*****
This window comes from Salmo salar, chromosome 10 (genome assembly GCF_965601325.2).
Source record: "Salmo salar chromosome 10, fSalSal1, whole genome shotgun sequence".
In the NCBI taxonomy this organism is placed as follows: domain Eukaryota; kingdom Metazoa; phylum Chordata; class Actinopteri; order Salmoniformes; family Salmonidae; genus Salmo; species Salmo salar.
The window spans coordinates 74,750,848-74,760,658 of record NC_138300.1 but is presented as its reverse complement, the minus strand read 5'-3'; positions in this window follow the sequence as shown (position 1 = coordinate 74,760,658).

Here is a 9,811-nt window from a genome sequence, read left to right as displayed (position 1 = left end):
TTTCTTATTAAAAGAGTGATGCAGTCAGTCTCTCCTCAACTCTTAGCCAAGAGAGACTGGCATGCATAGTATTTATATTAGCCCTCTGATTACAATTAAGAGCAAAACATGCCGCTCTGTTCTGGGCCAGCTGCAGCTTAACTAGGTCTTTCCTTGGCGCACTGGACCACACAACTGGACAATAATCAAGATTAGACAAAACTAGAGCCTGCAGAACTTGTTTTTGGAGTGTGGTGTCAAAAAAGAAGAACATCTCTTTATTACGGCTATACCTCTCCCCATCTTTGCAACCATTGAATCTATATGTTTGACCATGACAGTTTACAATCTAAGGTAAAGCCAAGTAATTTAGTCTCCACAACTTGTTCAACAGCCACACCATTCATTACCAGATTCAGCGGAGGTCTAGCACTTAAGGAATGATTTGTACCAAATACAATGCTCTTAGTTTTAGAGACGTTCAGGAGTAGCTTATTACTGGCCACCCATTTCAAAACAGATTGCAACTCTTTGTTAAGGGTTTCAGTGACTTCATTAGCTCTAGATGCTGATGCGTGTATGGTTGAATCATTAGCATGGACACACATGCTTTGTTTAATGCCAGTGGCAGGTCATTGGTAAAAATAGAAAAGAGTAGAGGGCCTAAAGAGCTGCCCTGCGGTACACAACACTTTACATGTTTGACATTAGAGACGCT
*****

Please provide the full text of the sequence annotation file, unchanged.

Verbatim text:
This window comes from Salmo salar, chromosome 10 (genome assembly GCF_965601325.2).
Source record: "Salmo salar chromosome 10, fSalSal1, whole genome shotgun sequence".
In the NCBI taxonomy this organism is placed as follows: domain Eukaryota; kingdom Metazoa; phylum Chordata; class Actinopteri; order Salmoniformes; family Salmonidae; genus Salmo; species Salmo salar.
The window spans coordinates 74,750,848-74,760,658 of record NC_138300.1 but is presented as its reverse complement, the minus strand read 5'-3'; positions in this window follow the sequence as shown (position 1 = coordinate 74,760,658).

Here is a 9,811-nt window from a genome sequence, read left to right as displayed (position 1 = left end):
TTTCTTATTAAAAGAGTGATGCAGTCAGTCTCTCCTCAACTCTTAGCCAAGAGAGACTGGCATGCATAGTATTTATATTAGCCCTCTGATTACAATTAAGAGCAAAACATGCCGCTCTGTTCTGGGCCAGCTGCAGCTTAACTAGGTCTTTCCTTGGCGCACTGGACCACACAACTGGACAATAATCAAGATTAGACAAAACTAGAGCCTGCAGAACTTGTTTTTGGAGTGTGGTGTCAAAAAAGAAGAACATCTCTTTATTACGGCTATACCTCTCCCCATCTTTGCAACCATTGAATCTATATGTTTGACCATGACAGTTTACAATCTAAGGTAAAGCCAAGTAATTTAGTCTCCACAACTTGTTCAACAGCCACACCATTCATTACCAGATTCAGCGGAGGTCTAGCACTTAAGGAATGATTTGTACCAAATACAATGCTCTTAGTTTTAGAGACGTTCAGGAGTAGCTTATTACTGGCCACCCATTTCAAAACAGATTGCAACTCTTTGTTAAGGGTTTCAGTGACTTCATTAGCTCTAGATGCTGATGCGTGTATGGTTGAATCATTAGCATGGACACACATGCTTTGTTTAATGCCAGTGGCAGGTCATTGGTAAAAATAGAAAAGAGTAGAGGGCCTAAAGAGCTGCCCTGCGGTACACAACACTTTACATGTTTGACATTAGAGACGCT